I think one of the strongest arguments against agressively paying down your mortgage is regarding cash flow. If you put most of your resources toward your house mortgage, you won’t have much cash left for other investments, which means that you’re not diversifying. Sounds kind of bad doesn’t it? But what happens to those that are diversifying their investments? For those that invest in real estate and have mortgages on each of their investments, they may have a positive cashflow but their debt load could easily be a million bucks! If a couple investments don’t work out, they could be in big trouble! With greater debt comes greater risks.
But, what if you could pay off your house in a very short time frame (less than 5 years)? Then you’d have an entire mortgage payment at your disposal each month. You’d quickly be able to save up a sizeable chunk of change to invest, and then with an increased cash flow and no debt, you’d be able to save up an even greater amount, and so on and so forth. All with virtually no risk! This method might not make you a billionaire, but it could easily give you a retirement fund of $10 million, and I would hope that that would be enough for you! 😉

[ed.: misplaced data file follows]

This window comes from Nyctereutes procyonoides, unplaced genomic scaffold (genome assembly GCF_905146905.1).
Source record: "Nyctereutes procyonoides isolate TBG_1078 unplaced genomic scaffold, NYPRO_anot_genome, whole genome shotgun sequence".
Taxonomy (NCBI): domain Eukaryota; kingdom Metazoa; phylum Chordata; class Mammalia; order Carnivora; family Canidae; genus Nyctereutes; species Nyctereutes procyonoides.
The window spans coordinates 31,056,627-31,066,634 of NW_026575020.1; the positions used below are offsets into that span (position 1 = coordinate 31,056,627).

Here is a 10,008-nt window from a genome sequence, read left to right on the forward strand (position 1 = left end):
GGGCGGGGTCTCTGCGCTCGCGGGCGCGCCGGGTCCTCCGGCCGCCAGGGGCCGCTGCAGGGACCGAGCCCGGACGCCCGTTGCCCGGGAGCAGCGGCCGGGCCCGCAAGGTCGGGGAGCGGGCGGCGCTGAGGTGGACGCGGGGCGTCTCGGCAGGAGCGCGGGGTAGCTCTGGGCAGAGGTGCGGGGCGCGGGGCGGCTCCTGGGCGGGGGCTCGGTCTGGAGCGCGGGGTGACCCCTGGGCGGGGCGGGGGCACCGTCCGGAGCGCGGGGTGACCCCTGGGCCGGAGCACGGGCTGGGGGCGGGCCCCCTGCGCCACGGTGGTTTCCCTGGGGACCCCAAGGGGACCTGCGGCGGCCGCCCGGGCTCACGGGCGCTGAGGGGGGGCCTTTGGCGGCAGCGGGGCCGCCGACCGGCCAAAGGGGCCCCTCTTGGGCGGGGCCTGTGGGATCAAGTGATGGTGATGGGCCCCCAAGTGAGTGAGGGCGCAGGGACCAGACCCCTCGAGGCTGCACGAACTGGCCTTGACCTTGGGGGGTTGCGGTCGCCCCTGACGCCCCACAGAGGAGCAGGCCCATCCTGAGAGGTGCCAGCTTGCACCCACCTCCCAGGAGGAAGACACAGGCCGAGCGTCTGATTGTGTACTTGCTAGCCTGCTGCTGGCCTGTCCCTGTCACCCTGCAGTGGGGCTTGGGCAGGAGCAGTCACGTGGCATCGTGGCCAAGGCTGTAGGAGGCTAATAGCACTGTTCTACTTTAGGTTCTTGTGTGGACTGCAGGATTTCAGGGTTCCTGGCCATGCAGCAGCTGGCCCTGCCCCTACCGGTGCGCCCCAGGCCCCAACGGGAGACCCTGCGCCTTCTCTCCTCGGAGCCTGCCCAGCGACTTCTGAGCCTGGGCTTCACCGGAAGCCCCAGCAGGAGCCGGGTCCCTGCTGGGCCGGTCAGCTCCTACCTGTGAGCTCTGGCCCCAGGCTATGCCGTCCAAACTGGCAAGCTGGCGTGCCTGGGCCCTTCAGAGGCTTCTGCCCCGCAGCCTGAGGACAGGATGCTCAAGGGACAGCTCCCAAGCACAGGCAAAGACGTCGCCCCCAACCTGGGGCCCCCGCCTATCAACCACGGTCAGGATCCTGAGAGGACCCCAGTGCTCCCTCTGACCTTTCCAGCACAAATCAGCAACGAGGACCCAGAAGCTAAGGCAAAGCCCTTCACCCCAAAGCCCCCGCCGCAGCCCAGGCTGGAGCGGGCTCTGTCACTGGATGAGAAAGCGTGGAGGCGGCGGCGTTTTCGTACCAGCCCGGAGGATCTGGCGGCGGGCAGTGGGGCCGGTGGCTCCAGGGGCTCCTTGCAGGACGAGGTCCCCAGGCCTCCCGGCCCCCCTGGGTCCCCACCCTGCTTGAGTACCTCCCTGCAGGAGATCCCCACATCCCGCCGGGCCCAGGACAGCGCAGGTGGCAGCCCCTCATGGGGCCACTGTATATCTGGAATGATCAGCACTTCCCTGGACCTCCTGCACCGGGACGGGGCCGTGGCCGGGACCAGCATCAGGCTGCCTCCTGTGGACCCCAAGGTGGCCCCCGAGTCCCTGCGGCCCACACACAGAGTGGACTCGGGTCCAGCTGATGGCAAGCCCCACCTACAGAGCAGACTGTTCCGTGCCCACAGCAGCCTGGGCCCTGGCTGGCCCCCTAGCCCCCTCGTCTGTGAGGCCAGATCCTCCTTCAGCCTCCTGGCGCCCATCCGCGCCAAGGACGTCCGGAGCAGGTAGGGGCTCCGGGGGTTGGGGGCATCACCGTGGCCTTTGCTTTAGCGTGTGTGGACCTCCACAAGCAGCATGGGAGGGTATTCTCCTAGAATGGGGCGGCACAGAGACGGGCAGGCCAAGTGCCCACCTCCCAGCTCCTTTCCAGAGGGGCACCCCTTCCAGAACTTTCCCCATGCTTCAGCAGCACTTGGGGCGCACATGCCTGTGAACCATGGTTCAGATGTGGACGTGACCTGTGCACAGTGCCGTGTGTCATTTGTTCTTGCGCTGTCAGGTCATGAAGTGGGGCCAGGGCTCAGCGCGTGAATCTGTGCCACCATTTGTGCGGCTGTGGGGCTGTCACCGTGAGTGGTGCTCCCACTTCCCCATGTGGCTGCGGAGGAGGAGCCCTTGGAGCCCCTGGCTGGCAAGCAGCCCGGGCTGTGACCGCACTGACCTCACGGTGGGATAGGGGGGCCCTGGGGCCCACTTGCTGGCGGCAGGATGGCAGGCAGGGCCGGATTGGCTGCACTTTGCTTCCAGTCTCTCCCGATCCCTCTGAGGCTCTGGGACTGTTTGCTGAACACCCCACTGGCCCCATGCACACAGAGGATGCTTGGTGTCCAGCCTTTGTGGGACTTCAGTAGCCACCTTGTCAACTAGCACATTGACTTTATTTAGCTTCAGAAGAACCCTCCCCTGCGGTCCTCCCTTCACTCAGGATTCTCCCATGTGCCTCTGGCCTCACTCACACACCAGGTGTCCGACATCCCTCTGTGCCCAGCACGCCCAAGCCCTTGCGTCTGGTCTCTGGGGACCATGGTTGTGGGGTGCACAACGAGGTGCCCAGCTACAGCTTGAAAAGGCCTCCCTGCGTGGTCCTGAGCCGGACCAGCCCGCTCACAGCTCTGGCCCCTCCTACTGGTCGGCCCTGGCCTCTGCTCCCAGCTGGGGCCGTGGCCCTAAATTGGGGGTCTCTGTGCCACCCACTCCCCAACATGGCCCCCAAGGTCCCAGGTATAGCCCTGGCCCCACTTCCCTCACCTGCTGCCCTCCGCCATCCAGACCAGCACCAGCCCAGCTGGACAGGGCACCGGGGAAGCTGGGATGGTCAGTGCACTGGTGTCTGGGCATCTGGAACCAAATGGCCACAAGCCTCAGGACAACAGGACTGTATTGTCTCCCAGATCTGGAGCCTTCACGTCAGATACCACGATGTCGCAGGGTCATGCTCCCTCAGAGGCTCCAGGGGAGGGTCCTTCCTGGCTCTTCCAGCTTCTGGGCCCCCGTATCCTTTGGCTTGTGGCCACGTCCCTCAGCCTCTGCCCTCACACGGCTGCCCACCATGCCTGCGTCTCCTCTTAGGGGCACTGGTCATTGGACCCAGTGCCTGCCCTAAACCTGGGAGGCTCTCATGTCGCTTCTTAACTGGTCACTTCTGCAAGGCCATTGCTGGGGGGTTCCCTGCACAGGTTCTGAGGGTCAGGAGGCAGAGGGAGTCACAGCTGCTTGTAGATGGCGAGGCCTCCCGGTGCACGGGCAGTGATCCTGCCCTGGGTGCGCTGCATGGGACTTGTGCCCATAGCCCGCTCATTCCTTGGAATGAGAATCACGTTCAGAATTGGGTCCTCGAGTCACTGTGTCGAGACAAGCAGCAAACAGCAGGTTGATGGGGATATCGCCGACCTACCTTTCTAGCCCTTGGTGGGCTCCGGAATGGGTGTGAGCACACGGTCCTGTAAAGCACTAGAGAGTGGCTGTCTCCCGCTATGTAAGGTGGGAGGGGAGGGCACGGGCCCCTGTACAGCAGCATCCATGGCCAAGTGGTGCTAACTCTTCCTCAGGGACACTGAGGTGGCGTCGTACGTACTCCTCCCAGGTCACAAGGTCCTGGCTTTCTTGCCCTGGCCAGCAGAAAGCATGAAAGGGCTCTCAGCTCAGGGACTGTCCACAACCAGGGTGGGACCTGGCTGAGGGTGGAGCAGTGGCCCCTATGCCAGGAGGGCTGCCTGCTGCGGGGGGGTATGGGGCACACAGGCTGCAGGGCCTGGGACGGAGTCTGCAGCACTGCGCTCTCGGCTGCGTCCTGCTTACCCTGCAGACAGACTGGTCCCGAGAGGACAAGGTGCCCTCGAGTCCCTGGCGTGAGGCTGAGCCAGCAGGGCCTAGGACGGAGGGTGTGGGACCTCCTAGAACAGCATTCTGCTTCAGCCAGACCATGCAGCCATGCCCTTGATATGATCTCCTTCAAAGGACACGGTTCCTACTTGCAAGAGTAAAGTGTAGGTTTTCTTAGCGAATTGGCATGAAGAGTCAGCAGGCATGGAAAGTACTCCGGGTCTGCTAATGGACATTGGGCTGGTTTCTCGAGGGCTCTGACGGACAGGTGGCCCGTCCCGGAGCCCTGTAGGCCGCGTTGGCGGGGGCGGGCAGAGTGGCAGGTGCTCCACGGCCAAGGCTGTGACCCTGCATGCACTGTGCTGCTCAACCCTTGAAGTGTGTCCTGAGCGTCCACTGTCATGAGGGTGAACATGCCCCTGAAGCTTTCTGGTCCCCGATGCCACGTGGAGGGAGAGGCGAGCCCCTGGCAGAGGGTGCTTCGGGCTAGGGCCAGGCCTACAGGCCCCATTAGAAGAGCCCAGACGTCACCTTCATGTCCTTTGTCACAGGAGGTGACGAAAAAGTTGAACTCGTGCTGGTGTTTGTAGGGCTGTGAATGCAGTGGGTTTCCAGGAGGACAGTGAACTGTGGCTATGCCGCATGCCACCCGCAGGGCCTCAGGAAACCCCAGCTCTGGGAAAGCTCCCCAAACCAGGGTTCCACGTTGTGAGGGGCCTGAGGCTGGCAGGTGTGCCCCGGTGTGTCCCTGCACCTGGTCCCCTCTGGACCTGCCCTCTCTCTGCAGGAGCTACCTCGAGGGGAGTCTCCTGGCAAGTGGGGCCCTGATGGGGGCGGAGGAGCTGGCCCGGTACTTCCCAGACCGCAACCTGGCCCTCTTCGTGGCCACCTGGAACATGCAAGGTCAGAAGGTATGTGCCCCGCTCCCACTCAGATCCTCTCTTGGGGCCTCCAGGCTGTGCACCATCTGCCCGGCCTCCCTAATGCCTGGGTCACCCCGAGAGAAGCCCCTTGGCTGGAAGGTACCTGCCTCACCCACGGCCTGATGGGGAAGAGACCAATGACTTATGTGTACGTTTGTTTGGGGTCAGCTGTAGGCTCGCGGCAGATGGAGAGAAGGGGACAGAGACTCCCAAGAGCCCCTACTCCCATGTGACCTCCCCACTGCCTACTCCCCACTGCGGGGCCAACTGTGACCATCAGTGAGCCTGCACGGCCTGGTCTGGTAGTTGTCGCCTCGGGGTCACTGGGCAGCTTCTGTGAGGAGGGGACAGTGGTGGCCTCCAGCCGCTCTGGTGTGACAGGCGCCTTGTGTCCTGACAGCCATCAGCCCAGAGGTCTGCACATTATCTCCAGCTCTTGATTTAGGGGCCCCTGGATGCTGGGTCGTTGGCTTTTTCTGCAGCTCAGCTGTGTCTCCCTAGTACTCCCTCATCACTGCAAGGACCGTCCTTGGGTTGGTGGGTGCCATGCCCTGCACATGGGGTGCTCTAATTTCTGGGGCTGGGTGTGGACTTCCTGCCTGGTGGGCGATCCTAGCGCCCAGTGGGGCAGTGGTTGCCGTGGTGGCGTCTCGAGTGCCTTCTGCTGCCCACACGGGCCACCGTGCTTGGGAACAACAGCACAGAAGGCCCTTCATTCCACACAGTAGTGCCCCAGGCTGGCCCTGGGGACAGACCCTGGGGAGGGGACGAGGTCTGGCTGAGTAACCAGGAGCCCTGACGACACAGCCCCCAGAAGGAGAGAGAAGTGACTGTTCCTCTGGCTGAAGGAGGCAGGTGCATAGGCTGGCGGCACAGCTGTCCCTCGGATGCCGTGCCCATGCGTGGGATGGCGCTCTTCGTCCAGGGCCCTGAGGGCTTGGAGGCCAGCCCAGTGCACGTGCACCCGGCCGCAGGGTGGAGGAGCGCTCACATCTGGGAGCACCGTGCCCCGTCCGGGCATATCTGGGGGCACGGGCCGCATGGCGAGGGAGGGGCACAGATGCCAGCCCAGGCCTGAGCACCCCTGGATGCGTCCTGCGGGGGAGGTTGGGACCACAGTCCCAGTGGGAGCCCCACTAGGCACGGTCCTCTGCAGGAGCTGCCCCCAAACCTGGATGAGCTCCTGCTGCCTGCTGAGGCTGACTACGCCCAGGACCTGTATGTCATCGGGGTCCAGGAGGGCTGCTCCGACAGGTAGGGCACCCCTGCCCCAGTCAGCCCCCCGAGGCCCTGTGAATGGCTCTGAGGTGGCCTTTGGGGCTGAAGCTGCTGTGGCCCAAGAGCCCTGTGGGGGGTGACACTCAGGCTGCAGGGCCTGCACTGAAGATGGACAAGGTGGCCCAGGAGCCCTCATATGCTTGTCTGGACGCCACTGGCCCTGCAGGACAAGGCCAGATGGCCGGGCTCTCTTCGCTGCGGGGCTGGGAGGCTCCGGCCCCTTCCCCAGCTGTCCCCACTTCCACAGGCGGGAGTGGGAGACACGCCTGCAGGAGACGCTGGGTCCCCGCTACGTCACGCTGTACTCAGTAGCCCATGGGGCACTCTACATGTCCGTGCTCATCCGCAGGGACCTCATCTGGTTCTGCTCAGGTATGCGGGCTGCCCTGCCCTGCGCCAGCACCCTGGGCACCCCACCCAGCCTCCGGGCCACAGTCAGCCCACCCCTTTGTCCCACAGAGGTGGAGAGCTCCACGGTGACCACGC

Peace of Mind, No Risk
I’m obviously risk averse, which means that I loathe debt. Hate it with a passion. Just the very idea that I could lose my job tomorrow and have the bank foreclose on my house makes me want to pay it off today (if possible). Given the current economy, my job could really be gone at any moment. You just never know! If my house were paid off, then at least I would know that it was 100% mine and I’d have a guaranteed place to lay my head at night. There are far too many people that have lost their homes for me to think that I can play the game of the 30 year mortgage. There are just way to many things that could happen in those 30 years.
For me, I have a plan to pay my house off in the next 2 years. After that, I’ll have plenty of cash flow to invest in a rental property. Once that’s paid off (in a little less than 2 years), I can do it again…and again…and again. And with each property, my cash flow will continually increase, until it just takes off exponentially. I’m ok with this plan. How about you?
Are you trying to put extra cash toward your mortgage? Why or why not?
My name is Derek, and I have my Bachelors Degree in Finance from Grand Valley State University. After graduation, I was not able to find a job that fully utilized my degree, but I still had a passion for Finance! So, I decided to focus my passion in the stock market. I studied Cash Flows, Balance Sheets, and Income Statements, put some money into the market and saw a good return on my investment. As satisfying as this was, I still felt that something was missing. I have a passion for Finance, but I also have a passion for people. If you have a willingness to learn, I will continue to teach.